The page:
With another straight face, he tried to tell Americans that when it comes to his health care plan -- and I quote -- "the government has nothing to do with it." The facts are, 8 out of 10 people who get health care under Senator Kerry's plan would be placed on a government program, see. He can run, but he cannot hide. (Applause.)
Then he was asked to look into the camera -- (laughter) -- and promise he would not raise taxes for anyone who earns less than $200,000 a year. The problem is to keep that promise he would have to break almost all of his other ones. (Laughter.) His plan to raise taxes on the top two brackets would raise, we think, about $600 billion. But his spending plan costs almost four times that much, about $2.2 trillion. You can't have it both ways. To pay for all the big spending programs he's outlined during his campaign he's going to have to raise your taxes. He can run, but he cannot hide. (Applause.)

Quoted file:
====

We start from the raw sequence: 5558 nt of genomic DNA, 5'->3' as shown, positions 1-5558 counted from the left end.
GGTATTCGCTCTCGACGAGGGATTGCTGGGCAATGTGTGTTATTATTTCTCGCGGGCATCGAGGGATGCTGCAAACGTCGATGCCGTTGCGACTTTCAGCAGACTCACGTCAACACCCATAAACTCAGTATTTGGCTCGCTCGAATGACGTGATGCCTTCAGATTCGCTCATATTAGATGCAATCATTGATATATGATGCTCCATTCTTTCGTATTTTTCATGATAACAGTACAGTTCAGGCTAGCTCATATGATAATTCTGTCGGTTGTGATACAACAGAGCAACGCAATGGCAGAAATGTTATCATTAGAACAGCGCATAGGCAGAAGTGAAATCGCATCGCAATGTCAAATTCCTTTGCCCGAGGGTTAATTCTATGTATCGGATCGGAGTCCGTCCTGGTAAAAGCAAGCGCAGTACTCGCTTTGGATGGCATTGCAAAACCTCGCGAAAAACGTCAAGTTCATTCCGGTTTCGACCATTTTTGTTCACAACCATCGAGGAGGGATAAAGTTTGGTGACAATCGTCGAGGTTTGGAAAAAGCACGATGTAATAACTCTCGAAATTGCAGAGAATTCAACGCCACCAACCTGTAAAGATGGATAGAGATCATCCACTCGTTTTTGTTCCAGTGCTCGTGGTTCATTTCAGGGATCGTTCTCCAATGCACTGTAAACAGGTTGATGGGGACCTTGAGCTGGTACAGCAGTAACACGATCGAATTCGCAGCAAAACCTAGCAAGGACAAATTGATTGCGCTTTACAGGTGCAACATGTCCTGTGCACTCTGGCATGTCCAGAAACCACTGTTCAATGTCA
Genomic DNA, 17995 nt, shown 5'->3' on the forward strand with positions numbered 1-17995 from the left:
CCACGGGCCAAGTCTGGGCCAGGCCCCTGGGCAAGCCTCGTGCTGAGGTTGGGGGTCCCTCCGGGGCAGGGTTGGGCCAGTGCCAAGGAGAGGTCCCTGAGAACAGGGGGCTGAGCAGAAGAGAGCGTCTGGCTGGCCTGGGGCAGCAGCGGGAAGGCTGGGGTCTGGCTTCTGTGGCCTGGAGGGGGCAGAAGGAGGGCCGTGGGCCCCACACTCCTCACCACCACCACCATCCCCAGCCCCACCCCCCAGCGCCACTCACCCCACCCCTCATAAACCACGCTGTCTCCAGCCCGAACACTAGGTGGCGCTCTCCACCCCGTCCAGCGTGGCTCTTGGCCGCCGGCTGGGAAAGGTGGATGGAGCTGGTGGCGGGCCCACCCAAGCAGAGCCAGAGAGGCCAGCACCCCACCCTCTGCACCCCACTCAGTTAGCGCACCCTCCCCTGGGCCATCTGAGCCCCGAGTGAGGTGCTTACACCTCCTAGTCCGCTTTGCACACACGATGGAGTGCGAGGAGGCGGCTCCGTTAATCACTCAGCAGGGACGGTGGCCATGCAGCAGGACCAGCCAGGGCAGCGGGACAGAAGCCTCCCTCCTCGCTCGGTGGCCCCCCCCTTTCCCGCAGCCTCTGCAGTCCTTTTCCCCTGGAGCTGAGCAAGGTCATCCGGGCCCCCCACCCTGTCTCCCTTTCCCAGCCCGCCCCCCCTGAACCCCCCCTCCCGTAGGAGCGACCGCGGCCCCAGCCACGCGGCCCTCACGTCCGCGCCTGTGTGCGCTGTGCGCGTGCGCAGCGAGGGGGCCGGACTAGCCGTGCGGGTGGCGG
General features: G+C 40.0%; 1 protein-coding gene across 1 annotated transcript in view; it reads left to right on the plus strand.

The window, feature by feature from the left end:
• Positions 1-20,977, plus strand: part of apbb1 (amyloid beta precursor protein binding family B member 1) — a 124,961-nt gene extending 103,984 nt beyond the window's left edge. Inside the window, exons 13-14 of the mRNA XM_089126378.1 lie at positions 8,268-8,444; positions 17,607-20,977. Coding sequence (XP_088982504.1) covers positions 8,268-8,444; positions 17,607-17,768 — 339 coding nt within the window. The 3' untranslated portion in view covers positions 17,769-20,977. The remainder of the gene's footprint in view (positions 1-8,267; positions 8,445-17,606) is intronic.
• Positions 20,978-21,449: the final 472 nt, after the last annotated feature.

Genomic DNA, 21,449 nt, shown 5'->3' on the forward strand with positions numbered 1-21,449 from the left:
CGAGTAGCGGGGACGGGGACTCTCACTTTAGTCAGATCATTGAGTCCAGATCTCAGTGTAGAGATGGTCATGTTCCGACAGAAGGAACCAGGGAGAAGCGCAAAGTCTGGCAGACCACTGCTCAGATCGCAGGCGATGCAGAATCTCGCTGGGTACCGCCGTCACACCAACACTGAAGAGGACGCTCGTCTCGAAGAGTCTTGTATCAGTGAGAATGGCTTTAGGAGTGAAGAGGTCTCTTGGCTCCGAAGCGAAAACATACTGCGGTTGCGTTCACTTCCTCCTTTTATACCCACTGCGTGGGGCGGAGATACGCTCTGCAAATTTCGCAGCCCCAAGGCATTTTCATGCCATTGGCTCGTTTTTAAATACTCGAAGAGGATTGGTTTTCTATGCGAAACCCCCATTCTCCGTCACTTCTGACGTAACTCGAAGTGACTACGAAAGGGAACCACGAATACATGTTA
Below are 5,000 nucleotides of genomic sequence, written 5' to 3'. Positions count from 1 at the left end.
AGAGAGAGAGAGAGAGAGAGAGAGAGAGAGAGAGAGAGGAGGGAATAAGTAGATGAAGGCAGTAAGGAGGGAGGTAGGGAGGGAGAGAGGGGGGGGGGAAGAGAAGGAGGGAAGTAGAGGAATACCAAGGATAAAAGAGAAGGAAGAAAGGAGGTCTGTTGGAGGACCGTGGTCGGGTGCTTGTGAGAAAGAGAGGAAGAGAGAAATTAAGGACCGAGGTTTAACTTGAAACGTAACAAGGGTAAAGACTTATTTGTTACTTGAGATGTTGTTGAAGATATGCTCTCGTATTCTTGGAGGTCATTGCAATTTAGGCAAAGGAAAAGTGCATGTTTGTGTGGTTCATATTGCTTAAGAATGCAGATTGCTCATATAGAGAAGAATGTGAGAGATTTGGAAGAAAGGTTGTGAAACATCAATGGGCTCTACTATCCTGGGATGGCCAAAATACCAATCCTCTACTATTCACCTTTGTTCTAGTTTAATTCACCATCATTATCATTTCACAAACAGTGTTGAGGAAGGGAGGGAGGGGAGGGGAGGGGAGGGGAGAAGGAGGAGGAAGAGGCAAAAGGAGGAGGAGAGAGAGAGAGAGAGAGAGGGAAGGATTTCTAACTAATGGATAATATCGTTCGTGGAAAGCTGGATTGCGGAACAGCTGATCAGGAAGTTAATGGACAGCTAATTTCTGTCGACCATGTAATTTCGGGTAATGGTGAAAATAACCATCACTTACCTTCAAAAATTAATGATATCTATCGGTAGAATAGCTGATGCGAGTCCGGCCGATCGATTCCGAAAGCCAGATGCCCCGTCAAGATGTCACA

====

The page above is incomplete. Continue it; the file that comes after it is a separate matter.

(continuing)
You know, after listening to the litany of complaints and the dour pessimism, it took all I could do not to make a face. (Laughter.) See, I have a different philosophy. I'm a compassionate conservative. (Applause.) I think government ought to help people realize their dreams, not tell them how to live their lives. (Applause.) I've led this country with principle and resolve, and that's how I'm going to lead it, with your help, for four more years. (Applause.)
AUDIENCE: Four more years! Four more years! Four more years!
THE PRESIDENT: My plan -- my plan for a more hopeful America begins with a growing economy that creates good jobs. See, I believe in the energy and innovation and spirit of our workers, our small business owners, our farmers, our ranchers. And that's why we unleashed that energy with the largest tax relief in a generation. (Applause.)
When you're out -- when you're out convincing people to vote and to come our way, remind them what this economy and this country has been through. Six months before we got to Washington, the stock market was in serious decline. It foreshadowed a recession. Then we found out some of our citizens forgot what it meant to be a responsible American, and they didn't tell the truth. We passed tough laws to make it abundantly clear we won't tolerate dishonesty in the board rooms of America. (Applause.)